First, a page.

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Re: [Texmacs-dev] GNU FSL and Debian FDL conflict

From: David Allouche
Subject: Re: [Texmacs-dev] GNU FSL and Debian FDL conflict
Date: Wed, 8 Oct 2003 14:24:37 +0200
User-agent: Mutt/1.5.4i

On Wed, Oct 08, 2003 at 12:16:05AM +0200, Joris van der Hoeven wrote:
> > It seems that such a committee is being formed:
> >
> > http://lists.debian.org/debian-legal/2003/debian-legal-200309/msg01309.html
> >
> > Let's hope they will reach an agrreement.
> Yes, let's hope so. If not, what license does the Debian project suggest?
> The GPL license is a bit problematic in my opinion, because its about
> software and not about documentation. Even though some people argue that
> the borderline can be vague, it seems to me that it is quite clear in
> the overwhelming majority of cases. Many clauses in the GPL, like the
> ability to run a program, obviously don't apply for documentation.

The GPL is in no way specific to "software but not documentation". It
is even explicit in the license:

    This License applies to any program or other work which contains a
    notice placed by the copyright holder saying it may be distributed
    under the terms of this General Public License. The ``Program'',
    below, refers to any such program or work, and a ``work based on the
    Program'' means either the Program or any derivative work under
    copyright law: that is to say, a work containing the Program or a
    portion of it, either verbatim or with modifications and/or
    translated into another language. (Hereinafter, translation is
    included without limitation in the term ``modification''.) Each
    licensee is addressed as ``you''.

Notice the repetitive mention of "any program or other work" and the
fact that a translation to "another language" is explicitely considered
a derivative work. Translation to "another language" may be understood
as translation to another "computer language" or "natural language".

Moreover, any documentation can be considered a program runnable by an
appropriate machine and producing an output. In the case of pure text,
the machine is trivial and the output may be the program itself.  In the
case of TeXmacs or LaTeX, the document format can contain programming
constructs and can be considered a program whose output is a typeset

In the case of documentation, translation to another "computer language"
may be understood as a translation to another data format.

> There is a second point I would like to notice to both the Debian and
> GNU people because they seem to have an unquestioned consensus about it,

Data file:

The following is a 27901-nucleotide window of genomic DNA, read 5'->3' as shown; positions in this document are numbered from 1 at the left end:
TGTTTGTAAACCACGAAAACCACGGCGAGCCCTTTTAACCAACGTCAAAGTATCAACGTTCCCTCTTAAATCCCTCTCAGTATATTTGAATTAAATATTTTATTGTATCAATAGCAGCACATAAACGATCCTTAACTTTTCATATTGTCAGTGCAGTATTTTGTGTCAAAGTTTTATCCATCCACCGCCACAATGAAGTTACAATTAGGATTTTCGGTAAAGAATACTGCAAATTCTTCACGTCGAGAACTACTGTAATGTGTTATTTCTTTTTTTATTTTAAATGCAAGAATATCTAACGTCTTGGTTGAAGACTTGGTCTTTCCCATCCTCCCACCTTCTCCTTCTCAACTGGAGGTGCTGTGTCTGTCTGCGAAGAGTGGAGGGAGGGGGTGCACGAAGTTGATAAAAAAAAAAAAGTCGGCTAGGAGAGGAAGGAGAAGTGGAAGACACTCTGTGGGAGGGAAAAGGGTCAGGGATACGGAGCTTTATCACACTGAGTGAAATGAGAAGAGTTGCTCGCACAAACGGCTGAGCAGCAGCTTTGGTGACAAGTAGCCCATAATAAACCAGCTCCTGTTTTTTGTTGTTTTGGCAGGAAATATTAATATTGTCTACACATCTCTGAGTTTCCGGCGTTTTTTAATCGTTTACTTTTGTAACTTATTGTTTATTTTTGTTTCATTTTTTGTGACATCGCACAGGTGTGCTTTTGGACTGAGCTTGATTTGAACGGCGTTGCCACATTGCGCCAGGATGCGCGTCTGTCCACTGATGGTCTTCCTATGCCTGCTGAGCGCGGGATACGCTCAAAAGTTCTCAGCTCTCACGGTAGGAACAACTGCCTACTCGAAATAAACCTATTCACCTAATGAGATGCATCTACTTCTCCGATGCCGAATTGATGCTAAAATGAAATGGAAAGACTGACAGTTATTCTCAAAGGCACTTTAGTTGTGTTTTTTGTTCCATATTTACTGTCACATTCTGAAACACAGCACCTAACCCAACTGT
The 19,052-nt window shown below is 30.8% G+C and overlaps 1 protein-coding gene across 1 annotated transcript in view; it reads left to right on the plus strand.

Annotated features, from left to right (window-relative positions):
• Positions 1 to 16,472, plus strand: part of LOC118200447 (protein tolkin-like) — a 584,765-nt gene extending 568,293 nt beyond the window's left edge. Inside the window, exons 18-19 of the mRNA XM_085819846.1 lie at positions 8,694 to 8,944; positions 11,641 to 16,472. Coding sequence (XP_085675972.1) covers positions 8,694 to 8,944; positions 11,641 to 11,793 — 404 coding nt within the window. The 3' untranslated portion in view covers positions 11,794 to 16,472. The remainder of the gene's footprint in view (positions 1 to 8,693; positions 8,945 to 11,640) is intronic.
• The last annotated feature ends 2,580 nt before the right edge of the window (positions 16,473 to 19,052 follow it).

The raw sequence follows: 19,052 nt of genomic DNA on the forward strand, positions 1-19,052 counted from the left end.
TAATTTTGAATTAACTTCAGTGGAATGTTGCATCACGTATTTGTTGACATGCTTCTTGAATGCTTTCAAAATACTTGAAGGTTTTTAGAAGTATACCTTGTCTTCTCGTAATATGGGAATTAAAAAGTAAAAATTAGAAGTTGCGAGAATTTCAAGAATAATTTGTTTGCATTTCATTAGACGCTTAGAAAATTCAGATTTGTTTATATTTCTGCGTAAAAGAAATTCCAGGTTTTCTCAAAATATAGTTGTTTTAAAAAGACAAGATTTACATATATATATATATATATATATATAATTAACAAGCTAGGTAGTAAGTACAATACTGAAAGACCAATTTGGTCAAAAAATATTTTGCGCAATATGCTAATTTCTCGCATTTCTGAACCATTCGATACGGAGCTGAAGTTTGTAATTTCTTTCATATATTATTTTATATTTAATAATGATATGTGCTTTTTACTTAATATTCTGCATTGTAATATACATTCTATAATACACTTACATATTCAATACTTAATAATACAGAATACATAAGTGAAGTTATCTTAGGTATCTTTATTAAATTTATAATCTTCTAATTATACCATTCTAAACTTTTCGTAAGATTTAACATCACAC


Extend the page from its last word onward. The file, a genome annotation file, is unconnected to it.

> whereas I am very allergic to this whole point: the definition of
> a transparant data format:
> It seems that we do not have *at all* an agreement about the preferred
> data format. To put it bluntly, I consider ASCII without markup or LaTeX
> as very bad, because they lack structure and thereby essential and useful
> information. In fact, the TeXmacs documentation might violate this
> transparency condition, since we do not provide any DTD (whatever
> this is for "non-standard" software! we have DRD's; what in the case of
> LaTeX by the way?).

This issue does not arises with the GPL. The only requirements are free
access to source code (whose precise term I am not going through).

    The source code for a work means the preferred form of the work for
    making modifications to it. For an executable work, complete source
    code means all the source code for all modules it contains, plus any
    associated interface definition files, plus the scripts used to
    control compilation and installation of the executable. However, as
    a special exception, the source code distributed need not include
    anything that is normally distributed (in either source or binary
    form) with the major components (compiler, kernel, and so on) of the
    operating system on which the executable runs, unless that component
    itself accompanies the executable.

Notice the explicit mention of "for an executable work". For a
non-executable work, the definition is not clearly written and as you
pointed out I do not think it can be.

IANAL but I believe that most stringent possible interpretation of
"preferred form of the work for making modifications to it" may include
the documentation itself in the format used by the author for editing it
and the tools used for making this modification. In the case of TeXmacs,
that would include the editor itself and any user extensions: plugins,
style files, scheme file or other data which can be placed in the
~/.TeXmacs directory to alter the behaviour of the editor).

In short, the Source Code can be in any data format as long as the
software used by the author to produce it is distributed under the same
terms as the Program.

If you want to make your interpretation of "Source Code" clear, can you
add an appendix to the license. IANAL, but since it does not extend of
restrict the scope of the license or the rights it grants (unlike the
Guile exception) and merely clarify terms, it should allow incorporation
of works licensed under the standard GPL.

> I think that access to the text in the preferred form should be specified
> more precisely as the preferred form of the author(s): the author should
> never be obliged to transform writings in the preferred form of readers,
> yet he should not forbid anyone else to do so. Also, ideally speaking,
> the existence of a free tool for presenting the document should be
> a sufficient condition for a document format to be transparant.
> One might also consider the obligation that copies of the documentation
> in its original format (the source code, so to say) should remain
> available when redistributing.

All of this is addressed by the GPL already.

                                                            -- ddaa

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